Sherman city leaders discussed upcoming expenses, projects and planned growth Thursday when they presented a nearly $40.97 million general fund budget for the 2019-2020 fiscal year. The discussions came as a part of the city’s annual budget workshop, which serves as the unofficial start to the budget season and the creation of next year’s financials.


This year’s talks included discussions on how to address space needs for the police department and Sherman Fire-Rescue, street improvements and other projects aimed at encouraging future development and growth in the city.


“I think the continued focus of this budget is for development related items,” City Manager Robby Hefton said following the meeting. “We spent a lot of time talking about tools that we have to encourage quality development in our community, so that was one of the themes for today. Related to that theme is paying for the debt relating to those capital expenditures we’ve made to entice development.”


For the upcoming fiscal year, the city is proposing a $0.502 property tax rate — an increase of about seven cents — for each $100 of assessed value. This rate encompasses two separate rates: a $0.16 interest and sinking rate for the city’s bond debt and a $0.34 maintenance and operation rate for the city’s general services and operations.


The largest portion of the increase will be seen in the bond rate, which will increase by five cents under the proposed rate.


“The investments we are making today, that we are paying for today, are going to reap benefits, but the reaping of those benefits is delayed a little bit,” Hefton said. “We pay for them up front, but we don’t get the immediate return. We get that return three, four, five years down the road. We believe this return is far greater than the cost of pursuing it, but we just have to be patient in seeing the returns come.”


City officials proposed possible ways to offset this increase for residents to some degree. Sherman residents will likely see indirect tax relief through Grayson County itself due to its recent reduction in taxes over recent years. Hefton said the county has reduced its rate by nearly five cents in recent years, and this trend is expected to continue.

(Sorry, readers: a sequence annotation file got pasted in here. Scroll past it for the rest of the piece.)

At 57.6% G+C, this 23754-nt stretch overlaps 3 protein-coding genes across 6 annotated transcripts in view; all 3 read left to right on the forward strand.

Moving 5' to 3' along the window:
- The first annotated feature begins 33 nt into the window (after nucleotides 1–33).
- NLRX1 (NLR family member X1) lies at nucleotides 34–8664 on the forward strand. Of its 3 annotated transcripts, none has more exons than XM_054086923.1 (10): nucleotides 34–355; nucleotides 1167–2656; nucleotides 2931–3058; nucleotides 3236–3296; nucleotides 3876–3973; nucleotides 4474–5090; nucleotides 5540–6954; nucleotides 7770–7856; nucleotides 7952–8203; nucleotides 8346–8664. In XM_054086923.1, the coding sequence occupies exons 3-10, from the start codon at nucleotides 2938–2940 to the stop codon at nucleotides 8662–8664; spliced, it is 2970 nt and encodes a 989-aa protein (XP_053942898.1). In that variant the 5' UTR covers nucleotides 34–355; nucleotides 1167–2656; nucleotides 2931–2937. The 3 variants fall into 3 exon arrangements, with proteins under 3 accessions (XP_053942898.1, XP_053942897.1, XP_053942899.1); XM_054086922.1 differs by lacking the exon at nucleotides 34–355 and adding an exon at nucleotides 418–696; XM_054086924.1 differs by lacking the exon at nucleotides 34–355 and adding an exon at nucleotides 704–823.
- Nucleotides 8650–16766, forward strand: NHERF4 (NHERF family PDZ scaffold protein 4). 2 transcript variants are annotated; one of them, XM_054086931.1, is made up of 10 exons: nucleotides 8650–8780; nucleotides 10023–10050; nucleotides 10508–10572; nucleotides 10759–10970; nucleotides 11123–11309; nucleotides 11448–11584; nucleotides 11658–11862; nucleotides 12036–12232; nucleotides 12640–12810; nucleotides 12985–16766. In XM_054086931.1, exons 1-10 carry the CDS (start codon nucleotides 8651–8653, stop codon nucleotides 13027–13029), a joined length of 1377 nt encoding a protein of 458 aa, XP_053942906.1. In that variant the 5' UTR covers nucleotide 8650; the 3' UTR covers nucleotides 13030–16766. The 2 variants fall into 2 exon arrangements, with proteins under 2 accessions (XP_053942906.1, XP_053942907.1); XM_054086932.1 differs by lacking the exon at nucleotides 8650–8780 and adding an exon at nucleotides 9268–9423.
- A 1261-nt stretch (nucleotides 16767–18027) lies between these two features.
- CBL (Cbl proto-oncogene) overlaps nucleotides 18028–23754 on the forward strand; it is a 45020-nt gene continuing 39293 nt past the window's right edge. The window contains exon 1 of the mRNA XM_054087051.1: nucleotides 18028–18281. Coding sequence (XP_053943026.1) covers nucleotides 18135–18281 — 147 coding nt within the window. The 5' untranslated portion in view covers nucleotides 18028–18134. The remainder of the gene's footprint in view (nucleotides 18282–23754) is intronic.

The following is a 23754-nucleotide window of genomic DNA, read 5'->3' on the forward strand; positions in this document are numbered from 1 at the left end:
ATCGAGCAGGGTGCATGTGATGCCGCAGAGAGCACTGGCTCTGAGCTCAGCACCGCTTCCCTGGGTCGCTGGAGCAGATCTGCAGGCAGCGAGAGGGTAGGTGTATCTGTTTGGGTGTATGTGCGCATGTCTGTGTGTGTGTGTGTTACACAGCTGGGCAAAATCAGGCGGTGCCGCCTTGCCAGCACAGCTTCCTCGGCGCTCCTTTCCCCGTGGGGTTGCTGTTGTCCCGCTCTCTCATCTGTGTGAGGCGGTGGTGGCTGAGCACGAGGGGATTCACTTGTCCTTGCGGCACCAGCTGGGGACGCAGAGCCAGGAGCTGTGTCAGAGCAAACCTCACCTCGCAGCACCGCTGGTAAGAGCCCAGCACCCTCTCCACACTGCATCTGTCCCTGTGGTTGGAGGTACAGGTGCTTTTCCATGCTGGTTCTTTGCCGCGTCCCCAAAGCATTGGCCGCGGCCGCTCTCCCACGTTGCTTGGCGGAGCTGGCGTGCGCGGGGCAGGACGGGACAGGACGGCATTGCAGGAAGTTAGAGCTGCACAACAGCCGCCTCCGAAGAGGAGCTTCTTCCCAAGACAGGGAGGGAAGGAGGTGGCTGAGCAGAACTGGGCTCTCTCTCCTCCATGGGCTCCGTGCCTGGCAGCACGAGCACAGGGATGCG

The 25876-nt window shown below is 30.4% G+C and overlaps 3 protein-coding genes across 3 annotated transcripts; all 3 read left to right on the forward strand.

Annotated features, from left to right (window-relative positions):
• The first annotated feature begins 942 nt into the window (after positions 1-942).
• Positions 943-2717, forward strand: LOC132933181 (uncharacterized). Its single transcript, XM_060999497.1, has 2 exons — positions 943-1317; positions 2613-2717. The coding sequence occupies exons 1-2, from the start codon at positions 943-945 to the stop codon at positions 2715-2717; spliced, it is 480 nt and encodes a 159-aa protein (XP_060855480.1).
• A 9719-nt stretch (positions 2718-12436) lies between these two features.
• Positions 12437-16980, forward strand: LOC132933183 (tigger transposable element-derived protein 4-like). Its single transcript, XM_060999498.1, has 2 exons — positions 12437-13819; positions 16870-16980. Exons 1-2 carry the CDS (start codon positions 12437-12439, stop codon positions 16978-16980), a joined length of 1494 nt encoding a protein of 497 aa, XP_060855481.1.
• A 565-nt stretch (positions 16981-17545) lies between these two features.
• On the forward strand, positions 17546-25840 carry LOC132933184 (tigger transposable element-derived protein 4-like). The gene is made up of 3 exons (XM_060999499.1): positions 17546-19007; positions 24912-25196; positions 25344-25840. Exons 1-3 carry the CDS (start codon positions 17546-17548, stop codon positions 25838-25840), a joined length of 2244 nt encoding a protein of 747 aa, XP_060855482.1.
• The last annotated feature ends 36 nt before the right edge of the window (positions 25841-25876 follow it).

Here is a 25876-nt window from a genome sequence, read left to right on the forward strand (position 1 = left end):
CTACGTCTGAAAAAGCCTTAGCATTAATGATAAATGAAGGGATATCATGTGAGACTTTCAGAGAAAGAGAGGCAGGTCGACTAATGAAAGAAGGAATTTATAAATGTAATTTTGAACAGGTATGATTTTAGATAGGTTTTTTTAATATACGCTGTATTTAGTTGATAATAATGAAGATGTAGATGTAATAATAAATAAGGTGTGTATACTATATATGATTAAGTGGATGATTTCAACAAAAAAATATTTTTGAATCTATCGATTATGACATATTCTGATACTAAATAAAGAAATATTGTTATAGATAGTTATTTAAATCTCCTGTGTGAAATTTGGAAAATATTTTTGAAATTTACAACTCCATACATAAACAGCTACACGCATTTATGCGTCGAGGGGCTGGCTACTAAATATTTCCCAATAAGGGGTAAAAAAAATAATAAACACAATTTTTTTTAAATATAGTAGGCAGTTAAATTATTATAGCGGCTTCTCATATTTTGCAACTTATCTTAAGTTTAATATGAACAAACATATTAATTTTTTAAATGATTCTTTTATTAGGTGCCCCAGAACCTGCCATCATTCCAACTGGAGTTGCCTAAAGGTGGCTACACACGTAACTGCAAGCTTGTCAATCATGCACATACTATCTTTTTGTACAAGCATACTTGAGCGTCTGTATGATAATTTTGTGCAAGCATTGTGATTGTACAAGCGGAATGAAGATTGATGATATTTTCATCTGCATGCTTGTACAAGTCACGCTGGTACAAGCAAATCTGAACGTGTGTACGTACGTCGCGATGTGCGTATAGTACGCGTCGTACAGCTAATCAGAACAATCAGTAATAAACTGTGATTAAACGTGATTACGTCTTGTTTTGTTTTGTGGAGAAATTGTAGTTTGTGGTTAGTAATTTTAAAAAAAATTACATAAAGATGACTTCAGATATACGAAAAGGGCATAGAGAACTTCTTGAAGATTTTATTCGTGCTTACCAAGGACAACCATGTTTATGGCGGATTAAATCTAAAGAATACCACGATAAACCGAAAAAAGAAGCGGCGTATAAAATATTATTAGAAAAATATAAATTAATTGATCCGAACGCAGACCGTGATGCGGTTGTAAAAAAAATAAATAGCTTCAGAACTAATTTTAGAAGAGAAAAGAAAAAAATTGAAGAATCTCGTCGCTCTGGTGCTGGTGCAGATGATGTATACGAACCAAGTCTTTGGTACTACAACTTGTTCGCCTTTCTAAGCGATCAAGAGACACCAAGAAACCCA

Hefton also proposed a 20 percent increase to the city’s commercial solid waste fees with excess tonnage charges on roll-off containers. This, in turn, would be used to reduce the monthly waste fee by about $4, he said.


Another proposal would see the tax rate set at about $0.48, with the incremental income earned through the commercial rate used to pay for the city’s debt service. In both scenarios, the city’s solid waste fund balance would be lowered to about 50 days of reserve, Hefton said.


“That isn’t ideal and it couldn’t be proposed on to eternity,” Hefton said, regarding the relief.


City officials said they received requests for 24 additional staff in this year’s budgeting process, but only five are recommended for approval in this year’s proposed budget. The draft includes two additional park ground maintenance positions, a public safety dispatcher, a solid waste driver and one part-time position in information technology.


Existing staff could see a 2.5 percent across-the-board increase in pay while police and fire could see the equivalent of a 3 percent increase. Hefton said the civil service increase would not be the same for all workers, but would average out to about three percent. This would come in addition to a proposed pay increase for EMT workers aimed a compensating for the stress and burnout that comes with the position, Hefton said.


Other items, including the proposed construction of a new fire station remained somewhat uncertain following Thursday’s meeting. The city council directed city staff to pursue looking into the construction of a new $12 million police station — effectively killing plans to renovate the existing building. However, questions regarding the future of the building and plans for fire station improvements remained, with city officials promising to bring more details at a future date.


Michael Hutchins is the local government reporter for the Herald Democrat. He can be reached at MHutchins@HeraldDemocrat.com.